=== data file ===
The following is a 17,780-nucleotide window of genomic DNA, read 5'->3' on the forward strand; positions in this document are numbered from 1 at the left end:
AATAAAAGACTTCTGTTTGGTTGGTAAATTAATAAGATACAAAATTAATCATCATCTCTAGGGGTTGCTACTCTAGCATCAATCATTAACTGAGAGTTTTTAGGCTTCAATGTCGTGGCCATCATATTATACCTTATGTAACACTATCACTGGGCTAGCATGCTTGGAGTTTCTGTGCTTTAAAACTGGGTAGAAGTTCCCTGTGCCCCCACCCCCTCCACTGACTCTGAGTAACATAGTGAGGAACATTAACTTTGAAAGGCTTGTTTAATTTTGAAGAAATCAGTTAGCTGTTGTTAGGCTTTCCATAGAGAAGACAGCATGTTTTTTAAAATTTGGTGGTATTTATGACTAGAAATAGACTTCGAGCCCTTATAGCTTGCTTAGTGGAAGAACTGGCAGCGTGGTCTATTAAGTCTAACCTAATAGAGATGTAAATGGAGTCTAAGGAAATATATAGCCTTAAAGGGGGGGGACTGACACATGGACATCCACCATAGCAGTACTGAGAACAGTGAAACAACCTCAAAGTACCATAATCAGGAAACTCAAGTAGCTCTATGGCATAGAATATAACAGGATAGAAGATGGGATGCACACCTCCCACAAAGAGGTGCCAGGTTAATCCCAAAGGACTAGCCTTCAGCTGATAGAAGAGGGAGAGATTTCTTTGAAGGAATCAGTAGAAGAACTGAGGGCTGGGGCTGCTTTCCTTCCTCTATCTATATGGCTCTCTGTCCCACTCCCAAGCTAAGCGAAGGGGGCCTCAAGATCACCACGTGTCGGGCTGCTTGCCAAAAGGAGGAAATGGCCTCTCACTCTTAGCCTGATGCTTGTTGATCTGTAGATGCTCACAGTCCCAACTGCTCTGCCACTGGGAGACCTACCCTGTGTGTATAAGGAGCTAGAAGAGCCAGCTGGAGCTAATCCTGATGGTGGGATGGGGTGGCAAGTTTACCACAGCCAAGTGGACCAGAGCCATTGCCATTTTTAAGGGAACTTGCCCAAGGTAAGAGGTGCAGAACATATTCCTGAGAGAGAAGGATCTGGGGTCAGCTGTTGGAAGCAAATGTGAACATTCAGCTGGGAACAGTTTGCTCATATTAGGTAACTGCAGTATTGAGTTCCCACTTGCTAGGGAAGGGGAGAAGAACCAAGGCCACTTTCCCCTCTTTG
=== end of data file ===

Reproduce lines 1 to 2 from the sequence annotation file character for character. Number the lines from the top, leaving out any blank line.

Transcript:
The following is a 17,780-nucleotide window of genomic DNA, read 5'->3' on the forward strand; positions in this document are numbered from 1 at the left end:
AATAAAAGACTTCTGTTTGGTTGGTAAATTAATAAGATACAAAATTAATCATCATCTCTAGGGGTTGCTACTCTAGCATCAATCATTAACTGAGAGTTTTTAGGCTTCAATGTCGTGGCCATCATATTATACCTTATGTAACACTATCACTGGGCTAGCATGCTTGGAGTTTCTGTGCTTTAAAACTGGGTAGAAGTTCCCTGTGCCCCCACCCCCTCCACTGACTCTGAGTAACATAGTGAGGAACATTAACTTTGAAAGGCTTGTTTAATTTTGAAGAAATCAGTTAGCTGTTGTTAGGCTTTCCATAGAGAAGACAGCATGTTTTTTAAAATTTGGTGGTATTTATGACTAGAAATAGACTTCGAGCCCTTATAGCTTGCTTAGTGGAAGAACTGGCAGCGTGGTCTATTAAGTCTAACCTAATAGAGATGTAAATGGAGTCTAAGGAAATATATAGCCTTAAAGGGGGGGGACTGACACATGGACATCCACCATAGCAGTACTGAGAACAGTGAAACAACCTCAAAGTACCATAATCAGGAAACTCAAGTAGCTCTATGGCATAGAATATAACAGGATAGAAGATGGGATGCACACCTCCCACAAAGAGGTGCCAGGTTAATCCCAAAGGACTAGCCTTCAGCTGATAGAAGAGGGAGAGATTTCTTTGAAGGAATCAGTAGAAGAACTGAGGGCTGGGGCTGCTTTCCTTCCTCTATCTATATGGCTCTCTGTCCCACTCCCAAGCTAAGCGAAGGGGGCCTCAAGATCACCACGTGTCGGGCTGCTTGCCAAAAGGAGGAAATGGCCTCTCACTCTTAGCCTGATGCTTGTTGATCTGTAGATGCTCACAGTCCCAACTGCTCTGCCACTGGGAGACCTACCCTGTGTGTATAAGGAGCTAGAAGAGCCAGCTGGAGCTAATCCTGATGGTGGGATGGGGTGGCAAGTTTACCACAGCCAAGTGGACCAGAGCCATTGCCATTTTTAAGGGAACTTGCCCAAGGTAAGAGGTGCAGAACATATTCCTGAGAGAGAAGGATCTGGGGTCAGCTGTTGGAAGCAAATGTGAACATTCAGCTGGGAACAGTTTGCTCATATTAGGTAACTGCAGTATTGAGTTCCCACTTGCTAGGGAAGGGGAGAAGAACCAAGGCCACTTTCCCCTCTTTG